April 26, 2018

5 Tips For Taking Photos In The Sun

Zigging and zagging muddy puddles to hunt down every color of tulip was truly great fun! Last Sunday, the forecast was set for overcast and exactly what I wanted. Why? Well, I had planned on taking a ridiculous number of photos because, as you and I know, that’s just what us mom’s do. 

Once we arrived, however, the sun decided to take over and it ended up being clear skies and 75 degrees! A beautiful warm day to ooo and aww over rows upon rows of tulips. Gorgeous time to be out! Although for photography, beaming sun rays created a major challenge.

At first, I was a bummed since my mama heart was ready to snap away and capture clear and colorful photos of my family. So Instead of giving up, I challenged myself to get creative and dig into my photography box.

I am by no means a master on photography as I'm constantly adjusting and learning new things all time! I just really enjoy the learning process, so I'm happy to share as we all want those beautiful images of our children! After getting questions on my photography through DM's over in Instagram, I knew putting this blog post together would be relevant to so many of you. Helping another mom out is what this blog is all about.

So below, I complied my research and experience from last weekend to share with you today on 5 general tips for taking photos in the sun.

5 General Tips on Taking Photos in the Sun

// 1 // Perspective:

Try changing your position at least twice. By doing so, you’ll find where the sun light hits your subject changes too. I have found that by letting the sun hit the top or side of my subject brings in a sense of emotion and or wonder to the photograph. 

// 2 // Shade:

Move your subject into the shade by directing them to go up against a building or bush. Just by looking around you, I’m sure you’ll get really creative on finding a nice little shade spot. Here, Abby and I got on a low level so that both of us would be in the shade. Think outside the box.

// 3 // Positioning:

No shade spots? Position your subject in front of the sun. By doing so, this will create a soft halo of light around them. Whereas if I had Abby face the sun, you’d see squeaky eye’s and a washed-out face as shown below.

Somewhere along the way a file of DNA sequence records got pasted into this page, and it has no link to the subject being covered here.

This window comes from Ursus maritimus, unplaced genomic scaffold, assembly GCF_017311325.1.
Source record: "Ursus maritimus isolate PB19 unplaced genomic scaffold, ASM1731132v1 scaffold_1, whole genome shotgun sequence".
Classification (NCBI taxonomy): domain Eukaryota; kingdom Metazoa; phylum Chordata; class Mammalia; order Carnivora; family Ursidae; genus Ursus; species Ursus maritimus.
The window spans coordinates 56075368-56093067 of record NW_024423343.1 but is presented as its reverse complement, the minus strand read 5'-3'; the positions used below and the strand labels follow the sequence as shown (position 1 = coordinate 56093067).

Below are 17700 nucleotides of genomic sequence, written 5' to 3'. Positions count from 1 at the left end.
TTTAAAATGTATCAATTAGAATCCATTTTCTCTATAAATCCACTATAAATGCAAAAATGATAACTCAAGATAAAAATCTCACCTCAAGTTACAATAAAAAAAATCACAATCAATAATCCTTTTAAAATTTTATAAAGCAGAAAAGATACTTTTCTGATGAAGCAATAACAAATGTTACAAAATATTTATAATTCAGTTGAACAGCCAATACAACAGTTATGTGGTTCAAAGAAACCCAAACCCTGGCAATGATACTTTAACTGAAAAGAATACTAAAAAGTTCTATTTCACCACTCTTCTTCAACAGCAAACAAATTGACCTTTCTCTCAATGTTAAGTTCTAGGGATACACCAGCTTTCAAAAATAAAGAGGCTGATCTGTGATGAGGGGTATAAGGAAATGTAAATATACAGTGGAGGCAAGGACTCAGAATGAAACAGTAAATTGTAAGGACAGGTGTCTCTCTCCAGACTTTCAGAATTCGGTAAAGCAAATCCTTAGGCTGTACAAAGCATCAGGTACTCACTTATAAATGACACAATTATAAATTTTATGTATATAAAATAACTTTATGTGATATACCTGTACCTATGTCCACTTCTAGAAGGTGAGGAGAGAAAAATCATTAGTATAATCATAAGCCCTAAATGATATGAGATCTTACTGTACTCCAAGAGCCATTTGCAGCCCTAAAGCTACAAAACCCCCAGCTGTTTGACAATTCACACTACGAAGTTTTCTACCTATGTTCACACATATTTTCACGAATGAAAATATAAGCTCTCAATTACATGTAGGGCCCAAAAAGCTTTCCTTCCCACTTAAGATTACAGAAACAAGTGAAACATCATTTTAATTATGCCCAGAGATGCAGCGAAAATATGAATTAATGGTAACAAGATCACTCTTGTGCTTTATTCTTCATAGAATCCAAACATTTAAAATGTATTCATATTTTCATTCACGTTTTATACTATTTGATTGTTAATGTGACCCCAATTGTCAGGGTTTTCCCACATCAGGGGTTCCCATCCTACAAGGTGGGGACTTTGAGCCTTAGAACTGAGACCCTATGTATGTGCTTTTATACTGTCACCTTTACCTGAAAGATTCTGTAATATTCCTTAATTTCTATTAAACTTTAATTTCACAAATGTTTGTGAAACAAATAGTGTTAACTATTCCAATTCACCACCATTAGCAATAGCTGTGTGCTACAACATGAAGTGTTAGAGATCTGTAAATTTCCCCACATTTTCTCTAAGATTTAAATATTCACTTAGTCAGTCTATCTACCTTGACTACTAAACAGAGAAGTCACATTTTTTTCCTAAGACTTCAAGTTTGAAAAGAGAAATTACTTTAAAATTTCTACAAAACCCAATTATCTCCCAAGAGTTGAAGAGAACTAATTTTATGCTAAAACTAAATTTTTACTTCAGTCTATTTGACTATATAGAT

I know with little ones, this can be challenging. So, if your spouse or a family friend is nearby, ask them to hold your child.

// 4 // Wait for a cloud to pass over:

By being patient, I ended up getting even amount of light over Abby as she played in the tulip fields. For this photo, I had already positioned myself to face the sun, so a soft halo of light was beaming around her. Then, when I noticed a cloud was passing over, I snapped away!

// 5 // Creating shade and controlling light exposure:

Sometimes there’s nothing around you, such as the case for us on this particular day. So we created our own shade! We did this first, by having Steve hold Abby and face away from the sun. Then, I asked him to place her directly in front of him so that his entire body casted a shadow over her. The result, was even light over both my subjects to the best of my ability.

I hope the next time your outside, these tips help you capture a few photos of your own children! 

It's truly not an ideal situation to take a photo right under the sun, although like many of you, I'm determined to not let the beautiful sun rays keep me from documenting our time as a family together. 

With spring here and summer soon on it's way, feel free to pin the image below to your spring/summer board as a reference for later.  ; )

Until next week!

XO - Steph


  1. You picked the best place to share these tips! How beautiful!

    1. Well thanks Bethany! We did not expect to walk onto the field with sun rays above us, however I'm glad I took the unexpected and did my best! We learned a lot and hopefully by sharing this experience it helps you!